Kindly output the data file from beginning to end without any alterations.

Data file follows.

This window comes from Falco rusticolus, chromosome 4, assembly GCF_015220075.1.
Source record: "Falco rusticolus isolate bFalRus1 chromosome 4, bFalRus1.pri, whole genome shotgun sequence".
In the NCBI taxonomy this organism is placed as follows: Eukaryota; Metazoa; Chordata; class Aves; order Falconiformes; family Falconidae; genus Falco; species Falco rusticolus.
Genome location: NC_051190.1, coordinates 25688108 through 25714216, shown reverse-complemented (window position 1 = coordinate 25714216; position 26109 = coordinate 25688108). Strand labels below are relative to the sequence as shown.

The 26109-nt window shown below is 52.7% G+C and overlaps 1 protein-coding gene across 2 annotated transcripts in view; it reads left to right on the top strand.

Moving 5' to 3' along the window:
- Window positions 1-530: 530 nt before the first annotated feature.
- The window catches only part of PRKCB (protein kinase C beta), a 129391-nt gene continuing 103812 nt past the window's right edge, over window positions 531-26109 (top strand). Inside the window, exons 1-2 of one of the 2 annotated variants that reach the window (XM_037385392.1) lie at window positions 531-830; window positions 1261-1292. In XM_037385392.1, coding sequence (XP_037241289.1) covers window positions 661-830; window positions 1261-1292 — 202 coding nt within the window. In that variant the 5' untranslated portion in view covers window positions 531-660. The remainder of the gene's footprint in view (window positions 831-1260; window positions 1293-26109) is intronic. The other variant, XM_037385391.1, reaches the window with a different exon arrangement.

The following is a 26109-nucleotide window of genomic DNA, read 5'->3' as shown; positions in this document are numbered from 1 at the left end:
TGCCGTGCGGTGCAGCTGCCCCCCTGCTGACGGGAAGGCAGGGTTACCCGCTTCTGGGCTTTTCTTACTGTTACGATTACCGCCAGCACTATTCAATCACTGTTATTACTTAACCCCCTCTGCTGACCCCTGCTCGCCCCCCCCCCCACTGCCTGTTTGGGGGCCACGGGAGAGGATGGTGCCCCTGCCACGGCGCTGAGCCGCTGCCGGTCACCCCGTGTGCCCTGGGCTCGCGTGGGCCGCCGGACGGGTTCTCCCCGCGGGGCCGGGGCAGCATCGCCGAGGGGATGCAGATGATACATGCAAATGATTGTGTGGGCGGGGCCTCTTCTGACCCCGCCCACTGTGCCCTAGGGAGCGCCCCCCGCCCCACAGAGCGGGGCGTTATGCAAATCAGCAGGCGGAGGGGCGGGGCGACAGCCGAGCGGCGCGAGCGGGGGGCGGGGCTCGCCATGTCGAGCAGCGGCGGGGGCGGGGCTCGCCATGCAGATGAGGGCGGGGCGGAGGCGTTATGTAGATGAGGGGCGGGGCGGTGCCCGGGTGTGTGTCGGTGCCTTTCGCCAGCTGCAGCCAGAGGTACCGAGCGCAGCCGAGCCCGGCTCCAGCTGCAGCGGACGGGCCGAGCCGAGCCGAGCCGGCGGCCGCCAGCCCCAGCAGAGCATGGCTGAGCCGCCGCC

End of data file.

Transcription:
This window comes from Falco rusticolus, chromosome 4, assembly GCF_015220075.1.
Source record: "Falco rusticolus isolate bFalRus1 chromosome 4, bFalRus1.pri, whole genome shotgun sequence".
In the NCBI taxonomy this organism is placed as follows: Eukaryota; Metazoa; Chordata; class Aves; order Falconiformes; family Falconidae; genus Falco; species Falco rusticolus.
Genome location: NC_051190.1, coordinates 25688108 through 25714216, shown reverse-complemented (window position 1 = coordinate 25714216; position 26109 = coordinate 25688108). Strand labels below are relative to the sequence as shown.

The 26109-nt window shown below is 52.7% G+C and overlaps 1 protein-coding gene across 2 annotated transcripts in view; it reads left to right on the top strand.

Moving 5' to 3' along the window:
- Window positions 1-530: 530 nt before the first annotated feature.
- The window catches only part of PRKCB (protein kinase C beta), a 129391-nt gene continuing 103812 nt past the window's right edge, over window positions 531-26109 (top strand). Inside the window, exons 1-2 of one of the 2 annotated variants that reach the window (XM_037385392.1) lie at window positions 531-830; window positions 1261-1292. In XM_037385392.1, coding sequence (XP_037241289.1) covers window positions 661-830; window positions 1261-1292 — 202 coding nt within the window. In that variant the 5' untranslated portion in view covers window positions 531-660. The remainder of the gene's footprint in view (window positions 831-1260; window positions 1293-26109) is intronic. The other variant, XM_037385391.1, reaches the window with a different exon arrangement.

The following is a 26109-nucleotide window of genomic DNA, read 5'->3' as shown; positions in this document are numbered from 1 at the left end:
TGCCGTGCGGTGCAGCTGCCCCCCTGCTGACGGGAAGGCAGGGTTACCCGCTTCTGGGCTTTTCTTACTGTTACGATTACCGCCAGCACTATTCAATCACTGTTATTACTTAACCCCCTCTGCTGACCCCTGCTCGCCCCCCCCCCCACTGCCTGTTTGGGGGCCACGGGAGAGGATGGTGCCCCTGCCACGGCGCTGAGCCGCTGCCGGTCACCCCGTGTGCCCTGGGCTCGCGTGGGCCGCCGGACGGGTTCTCCCCGCGGGGCCGGGGCAGCATCGCCGAGGGGATGCAGATGATACATGCAAATGATTGTGTGGGCGGGGCCTCTTCTGACCCCGCCCACTGTGCCCTAGGGAGCGCCCCCCGCCCCACAGAGCGGGGCGTTATGCAAATCAGCAGGCGGAGGGGCGGGGCGACAGCCGAGCGGCGCGAGCGGGGGGCGGGGCTCGCCATGTCGAGCAGCGGCGGGGGCGGGGCTCGCCATGCAGATGAGGGCGGGGCGGAGGCGTTATGTAGATGAGGGGCGGGGCGGTGCCCGGGTGTGTGTCGGTGCCTTTCGCCAGCTGCAGCCAGAGGTACCGAGCGCAGCCGAGCCCGGCTCCAGCTGCAGCGGACGGGCCGAGCCGAGCCGAGCCGGCGGCCGCCAGCCCCAGCAGAGCATGGCTGAGCCGCCGCC